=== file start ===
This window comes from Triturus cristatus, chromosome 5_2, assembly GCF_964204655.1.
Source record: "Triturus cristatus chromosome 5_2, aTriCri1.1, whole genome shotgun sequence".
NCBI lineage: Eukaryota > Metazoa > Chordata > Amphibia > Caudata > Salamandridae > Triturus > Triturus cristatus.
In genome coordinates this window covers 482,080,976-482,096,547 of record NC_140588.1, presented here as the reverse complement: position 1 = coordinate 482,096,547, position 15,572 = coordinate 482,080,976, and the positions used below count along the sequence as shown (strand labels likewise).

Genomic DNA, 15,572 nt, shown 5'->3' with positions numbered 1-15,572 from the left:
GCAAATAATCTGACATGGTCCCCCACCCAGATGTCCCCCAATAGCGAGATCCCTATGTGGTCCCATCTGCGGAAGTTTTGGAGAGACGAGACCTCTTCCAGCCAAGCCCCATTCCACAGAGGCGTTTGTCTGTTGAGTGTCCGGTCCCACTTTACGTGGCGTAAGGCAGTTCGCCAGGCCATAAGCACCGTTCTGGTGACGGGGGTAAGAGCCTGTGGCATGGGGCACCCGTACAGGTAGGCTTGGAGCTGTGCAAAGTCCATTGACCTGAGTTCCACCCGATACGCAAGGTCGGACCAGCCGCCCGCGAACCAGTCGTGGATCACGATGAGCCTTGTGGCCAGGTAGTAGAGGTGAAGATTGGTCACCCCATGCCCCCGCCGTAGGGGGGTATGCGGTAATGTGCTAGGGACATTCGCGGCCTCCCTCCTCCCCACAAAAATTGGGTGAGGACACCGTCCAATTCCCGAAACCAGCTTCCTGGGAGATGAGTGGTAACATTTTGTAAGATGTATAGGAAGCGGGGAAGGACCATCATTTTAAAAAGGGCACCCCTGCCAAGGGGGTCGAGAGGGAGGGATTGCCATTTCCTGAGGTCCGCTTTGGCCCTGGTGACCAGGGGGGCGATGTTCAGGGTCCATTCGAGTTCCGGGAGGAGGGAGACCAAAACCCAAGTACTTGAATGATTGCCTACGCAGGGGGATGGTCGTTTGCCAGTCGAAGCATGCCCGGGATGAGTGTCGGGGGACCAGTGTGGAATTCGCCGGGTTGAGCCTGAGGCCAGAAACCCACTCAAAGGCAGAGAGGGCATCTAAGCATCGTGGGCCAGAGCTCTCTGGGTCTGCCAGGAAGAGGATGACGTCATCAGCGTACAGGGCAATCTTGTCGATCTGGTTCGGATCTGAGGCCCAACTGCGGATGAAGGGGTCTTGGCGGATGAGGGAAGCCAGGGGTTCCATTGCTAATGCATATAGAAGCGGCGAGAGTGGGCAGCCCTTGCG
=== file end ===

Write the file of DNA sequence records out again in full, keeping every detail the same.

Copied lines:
This window comes from Triturus cristatus, chromosome 5_2, assembly GCF_964204655.1.
Source record: "Triturus cristatus chromosome 5_2, aTriCri1.1, whole genome shotgun sequence".
NCBI lineage: Eukaryota > Metazoa > Chordata > Amphibia > Caudata > Salamandridae > Triturus > Triturus cristatus.
In genome coordinates this window covers 482,080,976-482,096,547 of record NC_140588.1, presented here as the reverse complement: position 1 = coordinate 482,096,547, position 15,572 = coordinate 482,080,976, and the positions used below count along the sequence as shown (strand labels likewise).

Genomic DNA, 15,572 nt, shown 5'->3' with positions numbered 1-15,572 from the left:
GCAAATAATCTGACATGGTCCCCCACCCAGATGTCCCCCAATAGCGAGATCCCTATGTGGTCCCATCTGCGGAAGTTTTGGAGAGACGAGACCTCTTCCAGCCAAGCCCCATTCCACAGAGGCGTTTGTCTGTTGAGTGTCCGGTCCCACTTTACGTGGCGTAAGGCAGTTCGCCAGGCCATAAGCACCGTTCTGGTGACGGGGGTAAGAGCCTGTGGCATGGGGCACCCGTACAGGTAGGCTTGGAGCTGTGCAAAGTCCATTGACCTGAGTTCCACCCGATACGCAAGGTCGGACCAGCCGCCCGCGAACCAGTCGTGGATCACGATGAGCCTTGTGGCCAGGTAGTAGAGGTGAAGATTGGTCACCCCATGCCCCCGCCGTAGGGGGGTATGCGGTAATGTGCTAGGGACATTCGCGGCCTCCCTCCTCCCCACAAAAATTGGGTGAGGACACCGTCCAATTCCCGAAACCAGCTTCCTGGGAGATGAGTGGTAACATTTTGTAAGATGTATAGGAAGCGGGGAAGGACCATCATTTTAAAAAGGGCACCCCTGCCAAGGGGGTCGAGAGGGAGGGATTGCCATTTCCTGAGGTCCGCTTTGGCCCTGGTGACCAGGGGGGCGATGTTCAGGGTCCATTCGAGTTCCGGGAGGAGGGAGACCAAAACCCAAGTACTTGAATGATTGCCTACGCAGGGGGATGGTCGTTTGCCAGTCGAAGCATGCCCGGGATGAGTGTCGGGGGACCAGTGTGGAATTCGCCGGGTTGAGCCTGAGGCCAGAAACCCACTCAAAGGCAGAGAGGGCATCTAAGCATCGTGGGCCAGAGCTCTCTGGGTCTGCCAGGAAGAGGATGACGTCATCAGCGTACAGGGCAATCTTGTCGATCTGGTTCGGATCTGAGGCCCAACTGCGGATGAAGGGGTCTTGGCGGATGAGGGAAGCCAGGGGTTCCATTGCTAATGCATATAGAAGCGGCGAGAGTGGGCAGCCCTTGCG